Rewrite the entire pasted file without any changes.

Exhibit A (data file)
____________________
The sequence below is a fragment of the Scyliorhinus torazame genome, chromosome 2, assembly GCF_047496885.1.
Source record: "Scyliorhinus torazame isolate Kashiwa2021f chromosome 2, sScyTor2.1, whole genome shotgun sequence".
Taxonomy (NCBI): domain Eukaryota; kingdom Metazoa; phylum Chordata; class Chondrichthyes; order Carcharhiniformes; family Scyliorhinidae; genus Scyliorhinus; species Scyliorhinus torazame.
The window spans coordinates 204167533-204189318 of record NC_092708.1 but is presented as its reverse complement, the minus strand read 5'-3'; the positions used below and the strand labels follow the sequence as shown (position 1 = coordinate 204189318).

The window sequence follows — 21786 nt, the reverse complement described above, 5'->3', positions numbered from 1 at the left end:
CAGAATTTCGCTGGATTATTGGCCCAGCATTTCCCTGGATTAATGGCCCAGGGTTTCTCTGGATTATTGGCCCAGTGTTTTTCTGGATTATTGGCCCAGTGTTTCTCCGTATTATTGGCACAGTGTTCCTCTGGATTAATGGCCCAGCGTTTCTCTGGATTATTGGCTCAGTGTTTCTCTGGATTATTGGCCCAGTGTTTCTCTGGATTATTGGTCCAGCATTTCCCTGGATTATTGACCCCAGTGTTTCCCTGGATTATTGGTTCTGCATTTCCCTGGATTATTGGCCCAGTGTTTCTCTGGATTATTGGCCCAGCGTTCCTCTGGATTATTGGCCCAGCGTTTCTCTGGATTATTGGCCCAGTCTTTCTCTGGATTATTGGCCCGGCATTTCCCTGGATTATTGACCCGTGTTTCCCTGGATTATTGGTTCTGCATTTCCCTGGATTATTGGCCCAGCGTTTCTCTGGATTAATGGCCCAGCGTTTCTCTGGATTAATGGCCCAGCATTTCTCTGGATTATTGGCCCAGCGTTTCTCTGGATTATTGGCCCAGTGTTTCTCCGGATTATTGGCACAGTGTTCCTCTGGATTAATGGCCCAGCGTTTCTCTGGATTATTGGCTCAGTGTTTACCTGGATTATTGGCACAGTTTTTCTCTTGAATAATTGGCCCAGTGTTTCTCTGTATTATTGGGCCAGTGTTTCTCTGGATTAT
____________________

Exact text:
The sequence below is a fragment of the Scyliorhinus torazame genome, chromosome 2, assembly GCF_047496885.1.
Source record: "Scyliorhinus torazame isolate Kashiwa2021f chromosome 2, sScyTor2.1, whole genome shotgun sequence".
Taxonomy (NCBI): domain Eukaryota; kingdom Metazoa; phylum Chordata; class Chondrichthyes; order Carcharhiniformes; family Scyliorhinidae; genus Scyliorhinus; species Scyliorhinus torazame.
The window spans coordinates 204167533-204189318 of record NC_092708.1 but is presented as its reverse complement, the minus strand read 5'-3'; the positions used below and the strand labels follow the sequence as shown (position 1 = coordinate 204189318).

The window sequence follows — 21786 nt, the reverse complement described above, 5'->3', positions numbered from 1 at the left end:
CAGAATTTCGCTGGATTATTGGCCCAGCATTTCCCTGGATTAATGGCCCAGGGTTTCTCTGGATTATTGGCCCAGTGTTTTTCTGGATTATTGGCCCAGTGTTTCTCCGTATTATTGGCACAGTGTTCCTCTGGATTAATGGCCCAGCGTTTCTCTGGATTATTGGCTCAGTGTTTCTCTGGATTATTGGCCCAGTGTTTCTCTGGATTATTGGTCCAGCATTTCCCTGGATTATTGACCCCAGTGTTTCCCTGGATTATTGGTTCTGCATTTCCCTGGATTATTGGCCCAGTGTTTCTCTGGATTATTGGCCCAGCGTTCCTCTGGATTATTGGCCCAGCGTTTCTCTGGATTATTGGCCCAGTCTTTCTCTGGATTATTGGCCCGGCATTTCCCTGGATTATTGACCCGTGTTTCCCTGGATTATTGGTTCTGCATTTCCCTGGATTATTGGCCCAGCGTTTCTCTGGATTAATGGCCCAGCGTTTCTCTGGATTAATGGCCCAGCATTTCTCTGGATTATTGGCCCAGCGTTTCTCTGGATTATTGGCCCAGTGTTTCTCCGGATTATTGGCACAGTGTTCCTCTGGATTAATGGCCCAGCGTTTCTCTGGATTATTGGCTCAGTGTTTACCTGGATTATTGGCACAGTTTTTCTCTTGAATAATTGGCCCAGTGTTTCTCTGTATTATTGGGCCAGTGTTTCTCTGGATTAT